U.S. DEPARTMENT OF HOUSING AND URBAN DEVELOPMENT OFFICE OF INSPECTOR GENERAL February 13, 2013 MEMORANDUM NO: 2013-IE-0802 Memorandum TO: Karen Newton Cole, Acting Chief Human Capital Officer, Office of the Chief Human Capital Officer, A //signed// FROM: Donna M. Hawkins, Acting Director, Inspections and Evaluations Division, Office of Audit, GAH SUBJECT: Evaluation of HUD’s Toll Free Telephone Lines INTRODUCTION In response to a request by the Office of Inspector General’s (OIG) Office of Investigation, we conducted an evaluation of the U.S. Department of Housing and Urban Development’s (HUD) toll free phone lines. Our objective was to determine whether HUD’s phone lines were functioning at optimal levels with regard to phone line operations and the level of customer service provided to the public. Our review disclosed that HUD could not determine (1) whether its toll free phone lines were functioning at an optimal level and (2) the level of service provided to its customers. Although it was not the focus of our review, we also identified numbers that were either disconnected or not HUD numbers that were advertised on HUD’s Web site. We also noted inconsistencies with HUD’s toll free inventory maintained by the Office of the Chief Human Capital Officer (OCHCO). As a result, we recommend that OCHCO develop departmental policies and procedures for toll free phone line operations, standards, and expectations for customer service and a mechanism for obtaining customer feedback. We also recommend that OCHCO ensure (1) the accuracy of toll free phone numbers posted on HUD’s Web site and (2) that its internal inventory of phone numbers is complete and accurate. For each recommendation without a management decision, please respond and provide status reports in accordance with HUD Handbook 2000.06, REV-3. Please furnish us copies of any correspondence or directives issued because of this review. Office of Audit, Inspections and Evaluations Division 451 7th Street SW., Room 8170, Washington, DC 20410 Phone (202) 402-8482, Fax (202) 401-2488 Visit the Office of Inspector General Web site at www.hudoig.gov. METHODOLOGY AND SCOPE Our evaluation was conducted in Washington, DC, between November 2011 and May 2012. We reviewed applicable contracts, monthly reports, and toll free line inventories and statistics, and conducted Internet research. We also interviewed pertinent OCHCO, Office of Public and Indian Housing (PIH), Office of Fair Housing and Equal Opportunity (FHEO), Office of Community Planning and Development (CPD), and Office of Housing staff and called a selected number of advertised toll free lines. Our evaluation did not include determining whether the information provided by the call centers was accurate. The evaluation period covered HUD’s toll free line inventory levels for fiscal years 2010 and 2011. From a listing of 27 toll free lines obtained from hud.gov, we selected one toll free number from HUD’s major program areas. Specifically, we selected the following six telephone lines for our review: Program Toll free line Purpose 800 number office Provides information to Federal Housing FHA Resource Housing Administration (FHA) consumers and (800) 225-5342 Center industry partners HUD Disseminates information and materials about OCHCO Directives Federal fair housing laws and HUD fair (800) 767-7468 Ordering Desk housing programs and initiatives Assists local residents, resident councils, nonprofit organizations, public housing Multifamily agencies, and regional HUD offices on issues Housing Housing (800) 685-8470 such as resident rights and programs for the Clearinghouse elderly and disabled and distributes application packets for these programs Provides information for callers about fair Housing housing rights and records consumer FHEO Discrimination (800) 669-9777 complaints of unfair treatment or Hotline discrimination Serves as a clearinghouse for HUD’s CPD Community CPD programs on the national level for consumers, (800) 998-9999 Connections researchers, and local policy makers PIH Customer Serves as a central source of information for PIH (800) 955-2232 Service Center all programs operated by PIH We conducted the evaluation in accordance with the Quality Standards for Inspections issued by the Council of the Inspectors General on Integrity and Efficiency. 2 BACKGROUND OCHCO is responsible for developing and implementing policies and procedures associated with human capital and administrative management for HUD. In addition, it advises the HUD Secretary and senior management on administrative and human resource matters. OCHCO’s Office of Facilities Management Services provides support services to the field and headquarters, including but not limited to the development and issuance of departmental administrative services policy and the management of building operations, headquarters transportation services, parking, mail distribution, telecommunications, and records. Within the Facilities Management Services Office, the Telecommunication Branch is responsible for administering and managing toll free line operations. Specifically, it is responsible for initiating phone service operation. Phone Line Initiation To establish a toll free number, a program office sends a request to the OCHCO Assistant Secretary for approval. The request will describe the purpose and intended use of the toll free line. If the office would like a vanity phone number 1 (e.g., 1 800 FHA INFO), the requesting office must indicate the proposed toll free number. Once the request is approved, OCHCO submits the information to the phone line carrier, currently AT&T, for processing. AT&T then has 30 days to process the request. Once AT&T has set up the 1-800 number, the program office notifies OCHCO of the land telephone number to associate with the 1-800 number. The program office also provides OCHCO with the recorded message each caller will hear when a toll free number is dialed. However, if the phone line requires special features that are not offered by AT&T, HUD turns the 1-800 number over to a carrier that offers the required special features. The program office selects a carrier that best meets its needs. Since HUD still owns this phone number, when the contract with the carrier ends, the number is returned to HUD. Once the phone line setup is complete, the program office is responsible for its operation. OCHCO maintains an inventory of HUD’s toll free lines but tracks only the number of calls and the usage amounts of phone lines operated by HUD’s service provider. OCHCO does not monitor the phone lines to ensure that phone line objectives are met. Instead, each program office is responsible for monitoring its phone line operations. HUD Toll Free Inventory HUD’s fiscal year 2010 toll free inventory report indicated that there were 103 toll free numbers that received more than 1.1 million incoming calls with a usage cost of $89,915. In fiscal year 2011, the inventory report showed 89 telephone lines that received more than 2.8 million incoming calls with a usage cost of $162,302. The inventories included numbers such as 1 The Federal Communications Commission defines a “vanity” number as a toll free telephone number that spells a person’s or company’s name or spells a word or acronym chosen by the subscriber. 3 employee help desk, spare, 2 Telecommunications Device for the Deaf, Teletypewriter, and fax lines. The table below shows the specific HUD offices and the number of toll free lines that were operational during fiscal years 2010 and 2011. Program office Number of toll free lines 2010 2011 OCHCO 31 18 Office of the Chief Financial Officer 2 2 CPD 3 3 FHEO 18 19 Office of Field Policy and Management 3 3 Office of Housing 28 27 Office of the Chief Information Officer 4 3 OIG 3 3 Office of Policy Development and Research 3 3 PIH 7 7 Real Estate Assessment Center 1 1 Totals 103 89 HUD Customer Care, Business Process Improvement Study, 2003 In 2003, HUD completed a business process improvement study of HUD’s toll free customer service lines. The study was conducted by HUD’s Business Process Improvement Team with the purpose of providing an objective and subjective analysis of the state of customer care at HUD, as it relates to caller routing and enterprise reporting. HUD customers are citizens, housing industry representatives, and stakeholders who are seeking (1) general HUD information, (2) specific personal information about themselves or their clients, or (3) complex information that requires the assistance of a HUD specialist. This 2003 study found that HUD was challenged in its ability to effectively manage its customer service processes as an agency. The study identified the following as opportunities for improving the overall picture: • Create standards for customer service to provide program areas with expectations. • Work with program areas to define key performance indicators and monitor them. • Analyze performance at the departmental level. • Provide an infrastructure to support call routing and reporting. • Demonstrate a dedication to customer service. 2 Spare lines were telephone lines that were maintained by HUD but not in use. 4 RESULTS OF REVIEW Our review disclosed that HUD could not determine whether its toll free phone lines functioned at optimal levels. Additionally, HUD could not determine the level of service provided to its customers. This occurred because HUD did not have (1) policies and procedures specific to the operation of toll free phone lines, (2) consistent operational goals for its phone lines, and (3) mechanism in place to track customer service. As a result, HUD could not be assured that its toll free numbers as a whole, were operating as intended and met customer expectations. I. Phone Line Operations HUD could not determine whether its toll free phone lines functioned at optimal level. Although the phone lines were initiated within OCHCO, they were monitored by each individual program office and, therefore, handled differently. HUD did not have policies and procedures specific to toll free phone line operations. However, HUD Handbook 2241.1, REV-1, Telecommunication Management, which was issued in August 1983, acts as an easy reference manual for employees. This handbook provides telecommunication policy and procedures governing the management, use, and acquisition of telecommunications services and facilities for HUD. While, the handbook discusses the internal procedures for phone line setup, it does not address how toll free lines will be managed and operated. Essentially, OCHCO’s role ends after the lines are set up for use. At that point, the program office is responsible for managing and monitoring phone line performance. For four of the six phone lines reviewed, requirements were included in the contract as tasks instead of policies and procedures. 3 The contractors were evaluated based on their ability to satisfy contract performance standards and measurements. One CPD official explained that HUD informed the contractor of what tasks needed to be performed but did not instruct it on how to complete the task. As shown in the chart below, the contract performance measures varied among the phone lines reviewed. Phone line Performance measures FHA Resource Center Telephone inquiries should be answered within 20 seconds, and voicemail should be responded to within 1 business day. Community Connections Calls are answered within 2 minutes of being received. Multifamily Clearinghouse Calls are answered within 3 minutes. PIH Resource Center Information requests, including referrals to other sources, should be responded to no later than 2 business days after receipt. 3 Of the six phone lines reviewed, five of the toll free lines were operated by contractors. The remaining line, Housing Discrimination Hotline, was operated by HUD employees. 5 The fifth phone line, the HUD Ordering Directives Desk telephone line, is also staffed by a contractor. However, the contractor requirements are included in its Order Entry Operations manual. This manual includes instructions for the telephone greeting. It also explains how to process customer orders and the various order delivery methods. Beyond handling the calls, the only requirements noted were that calls on hold in excess of 4 minutes would prompt a beep on the telephone line and that all stocked items were to be mailed within 48 business hours. The remaining phone line, FHEO’s Housing Discrimination Hotline, is operated by HUD employees, referred to as equal opportunity specialists. Each FHEO regional office specialist follows the Title VIII Complaint Intake, Investigation, and Conciliation Handbook. 4 This handbook discusses the types of discrimination covered by the Fair Housing Act, how to collect and review complaint information, and when an allegation is considered a Fair Housing Act complaint. In regard to allegations received by telephone, the specialist is instructed to collect the allegation information and read it back to complainant, enter the information into the Title Eight Automated Paperless Office Tracking System (referred to as TEAPOTS), and process the housing discrimination complaint form. Ultimately, the complaint form is mailed to the complainant, who must return the original signed form to HUD within 10 days. While our review of the monthly reports did not determine that the performance measures had not been met, by having inconsistent goals, HUD could not be assured that its toll free numbers as a whole were operating as intended. Further, HUD could not analyze its phone line performances at a program level. Calls Referred to OIG During the course of our review, we asked responsible officials under what circumstance a caller would be referred to OIG. Officials stated that phone calls would be referred to OIG if the caller alleged fraud, waste, or abuse. The Multifamily Clearinghouse was the only phone line to include the number of calls referred to OIG in its monthly reports. During our period of review (fiscal years 2010 and 2011), of the 71,008 calls answered by the Clearinghouse, 175 calls were referred to OIG. II. Customer Service HUD could not determine the level of service provided to its customers. Specifically, none of the six telephone lines had a mechanism in place to track customer service. For the most part, the telephone lines relied on optional customer feedback in lieu of using a customer service survey. Our review found that complaints and commendations were logged if a customer chose to leave comments or called back with his or her concerns or praises. However, the toll free lines were not set up to conduct customer service surveys at the end of each call. 4 HUD Handbook 8024.1, REV-2, issued May 11, 2005 6 Before our review scope, the FHA Resource Center used a customer service survey. Use of the survey was discontinued in 2009, due to it being a census year. According to a Housing employee, surveys cannot be used during a census year. Housing intends to resume use of the survey once it is approved by the Office of Management and Budget. 5 By not having a mechanism in place to formally obtain customer feedback, HUD could not be assured that its toll free lines met customer expectations. III. Other Matters Although it was not the focus of our review, we identified numbers advertised on hud.gov that were either disconnected or not a HUD number as indicated. We also identified HUD toll free lines that were not included in HUD’s inventory of toll free lines. Upon conducting Internet searches using the key words “HUD Hotlines” or “HUD Toll Free,” we were directed to a listing entitled “HUD Toll-Free Hotlines.” The list contains 16 toll free phone numbers for various HUD help lines. When we called these phone numbers, we found that the number listed as the “Asset Management Help Line” was not in service. Additionally, the number identified as the “FHA Mortgage Refund Call Center” is a Federal Emergency Management Agency emergency telephone number, not a HUD number. In addition, during the course of our review, we noted inconsistencies with OCHCO’s inventory of toll free numbers. Of the 27 toll free lines that were advertised on hud.gov through “Contact Us,” we identified two phone lines that were not included on HUD’s 2011 inventory. 6 Additionally, the Office of Housing identified another seven toll free lines that were not included on the inventory. According to OCHCO, these omitted phone lines were HUD numbers that were being serviced by an outside telephone carrier. However, since there were other telephone lines that were operated by outside carriers on the inventory, these nine lines should not have been excluded. These exclusions and inconsistent record keeping limited our ability to rely on the inventory information. On January 26, 2004, HUD officials were briefed on the HUD Customer Care Business Process Improvement Study, R-DEN-01730, and provided a summary of the findings from this study. During our review, 8 years after HUD had completed its study, we found that the same opportunities for improving HUD challenges in its customer service processes still existed. HUD’s mission puts it in direct contact with a significant portion of its customers and, therefore, requires HUD to effectively and efficiently manage its customer services processes. 5 The Paperwork Reduction Act generally provides that every Federal agency must obtain approval from the Office of Management and Budget before using identical questions to collect information from 10 or more persons. 6 http://portal.hud.gov/hudportal/HUD?src=/contact. Each clickable category directs a person to a listing of numbers for that category. 7 RECOMMENDATIONS We recommend that the Office of Chief Human Capital Officer 1A. Develop policies and procedures, which include key performance measures for toll free phone operations and monitoring at the departmental level. 1B. Create departmental standards for toll free phone line customer service and provide program areas with expectations. 1C. Develop a mechanism for obtaining customer feedback on satisfaction with toll free phone lines. 1D. Ensure the accuracy of the toll free phone numbers listed on hud.gov. 1E. Ensure that the toll free phone line inventory is complete and accurate and require each program area to certify annually regarding its inventory of toll free lines. 8 APPENDIX Appendix A AUDITEE COMMENTS AND OIG’S EVALUATION Ref to OIG Evaluation Auditee Comments Comment 1 9 Comment 1 Comment 1 Comment 1 Comment 2 10 Comment 2 11 OIG Evaluation of Auditee Comments Comment 1 We are encouraged by OCHCO’s agreement to implement the cited recommendations, which will be addressed during the audit resolution process. Comment 2 We disagree with OCHCO’s process for ensuring that HUD maintains a complete and accurate toll free line inventory. Its process of only including those lines that are serviced by OCHCO does not reflect the total number of toll free lines that belong to HUD. OCHCO should, at a minimum, disseminate its toll free line inventory to all of HUD’s major offices in order to obtain and maintain a complete listing of all toll free lines. On November 22, 2011, we received the fiscal year 2010 inventory which included the numbers cited in OCHCO’s response. However, those toll free numbers did not appear in the fiscal year 2011 inventory. 12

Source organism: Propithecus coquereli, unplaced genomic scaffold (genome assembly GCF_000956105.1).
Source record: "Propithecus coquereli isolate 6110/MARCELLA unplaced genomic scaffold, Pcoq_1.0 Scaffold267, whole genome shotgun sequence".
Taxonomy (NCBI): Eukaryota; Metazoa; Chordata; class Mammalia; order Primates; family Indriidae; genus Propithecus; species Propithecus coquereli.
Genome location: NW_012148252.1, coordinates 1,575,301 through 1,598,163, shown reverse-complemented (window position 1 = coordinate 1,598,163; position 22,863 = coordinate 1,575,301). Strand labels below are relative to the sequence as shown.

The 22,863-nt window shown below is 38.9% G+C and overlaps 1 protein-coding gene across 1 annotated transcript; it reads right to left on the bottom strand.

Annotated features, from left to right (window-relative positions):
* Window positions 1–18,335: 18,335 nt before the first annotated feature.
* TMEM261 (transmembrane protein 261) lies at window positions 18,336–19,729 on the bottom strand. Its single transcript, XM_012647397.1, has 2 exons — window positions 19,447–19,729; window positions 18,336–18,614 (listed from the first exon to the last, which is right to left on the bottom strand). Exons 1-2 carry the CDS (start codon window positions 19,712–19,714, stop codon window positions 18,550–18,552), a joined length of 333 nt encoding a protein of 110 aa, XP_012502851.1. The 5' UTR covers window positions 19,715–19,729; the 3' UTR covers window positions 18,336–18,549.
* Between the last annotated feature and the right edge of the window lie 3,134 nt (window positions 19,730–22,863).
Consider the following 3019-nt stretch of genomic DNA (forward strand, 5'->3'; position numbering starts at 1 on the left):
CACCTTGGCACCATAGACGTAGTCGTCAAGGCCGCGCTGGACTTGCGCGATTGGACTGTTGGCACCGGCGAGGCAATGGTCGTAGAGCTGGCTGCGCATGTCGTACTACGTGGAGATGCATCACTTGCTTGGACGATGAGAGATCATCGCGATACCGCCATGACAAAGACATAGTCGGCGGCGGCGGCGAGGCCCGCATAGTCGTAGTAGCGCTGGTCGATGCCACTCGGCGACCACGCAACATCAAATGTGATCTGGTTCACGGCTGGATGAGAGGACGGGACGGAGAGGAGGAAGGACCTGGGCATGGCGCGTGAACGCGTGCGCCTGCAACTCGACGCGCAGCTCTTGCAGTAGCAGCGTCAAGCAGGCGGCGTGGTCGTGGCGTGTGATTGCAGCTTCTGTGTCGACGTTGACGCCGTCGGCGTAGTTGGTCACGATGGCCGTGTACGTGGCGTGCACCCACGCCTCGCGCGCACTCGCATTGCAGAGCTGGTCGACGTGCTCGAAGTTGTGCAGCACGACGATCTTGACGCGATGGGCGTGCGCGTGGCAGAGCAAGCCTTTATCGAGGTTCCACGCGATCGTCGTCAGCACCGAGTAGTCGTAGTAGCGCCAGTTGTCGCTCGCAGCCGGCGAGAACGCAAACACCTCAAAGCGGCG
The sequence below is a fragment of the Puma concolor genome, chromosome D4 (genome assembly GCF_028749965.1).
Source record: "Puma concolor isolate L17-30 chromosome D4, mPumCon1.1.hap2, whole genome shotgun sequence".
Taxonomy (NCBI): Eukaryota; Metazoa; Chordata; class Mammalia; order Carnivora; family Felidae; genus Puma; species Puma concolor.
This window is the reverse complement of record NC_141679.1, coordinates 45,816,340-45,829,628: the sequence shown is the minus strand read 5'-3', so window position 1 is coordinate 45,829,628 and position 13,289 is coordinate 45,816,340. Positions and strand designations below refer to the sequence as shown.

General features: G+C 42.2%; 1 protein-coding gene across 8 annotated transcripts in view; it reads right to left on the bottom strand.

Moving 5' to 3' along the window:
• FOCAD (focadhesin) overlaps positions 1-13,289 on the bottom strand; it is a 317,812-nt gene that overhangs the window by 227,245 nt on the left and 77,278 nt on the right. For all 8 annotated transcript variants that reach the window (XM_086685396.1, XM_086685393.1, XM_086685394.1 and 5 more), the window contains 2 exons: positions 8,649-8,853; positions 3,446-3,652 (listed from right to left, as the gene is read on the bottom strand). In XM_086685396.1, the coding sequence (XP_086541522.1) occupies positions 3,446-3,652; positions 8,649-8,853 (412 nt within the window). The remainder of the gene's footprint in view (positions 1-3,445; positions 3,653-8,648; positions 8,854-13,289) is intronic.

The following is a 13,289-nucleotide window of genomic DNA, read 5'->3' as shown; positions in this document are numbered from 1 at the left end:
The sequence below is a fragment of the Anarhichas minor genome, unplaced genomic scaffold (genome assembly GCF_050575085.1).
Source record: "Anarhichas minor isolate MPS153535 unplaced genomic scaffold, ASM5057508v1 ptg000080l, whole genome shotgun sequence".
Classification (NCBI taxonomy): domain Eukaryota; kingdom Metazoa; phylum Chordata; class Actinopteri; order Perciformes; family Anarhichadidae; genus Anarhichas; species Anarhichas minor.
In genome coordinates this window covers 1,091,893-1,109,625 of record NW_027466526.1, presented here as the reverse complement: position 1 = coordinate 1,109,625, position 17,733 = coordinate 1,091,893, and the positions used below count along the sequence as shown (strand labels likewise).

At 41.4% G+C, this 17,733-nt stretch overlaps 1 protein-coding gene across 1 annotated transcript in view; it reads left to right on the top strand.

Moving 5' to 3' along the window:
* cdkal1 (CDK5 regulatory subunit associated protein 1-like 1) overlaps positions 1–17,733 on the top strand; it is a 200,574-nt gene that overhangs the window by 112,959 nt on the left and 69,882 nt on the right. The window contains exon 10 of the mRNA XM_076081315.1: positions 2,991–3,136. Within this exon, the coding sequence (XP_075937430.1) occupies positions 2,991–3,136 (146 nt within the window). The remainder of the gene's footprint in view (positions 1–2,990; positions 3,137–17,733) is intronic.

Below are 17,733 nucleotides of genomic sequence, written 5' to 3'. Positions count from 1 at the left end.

Evaluation of HUD's Toll Free Telephone Lines
Published by the Department of Housing and Urban Development, Office of Inspector General on 2013-02-13.
Below is a raw (and likely hideous) rendition of the original report. (PDF)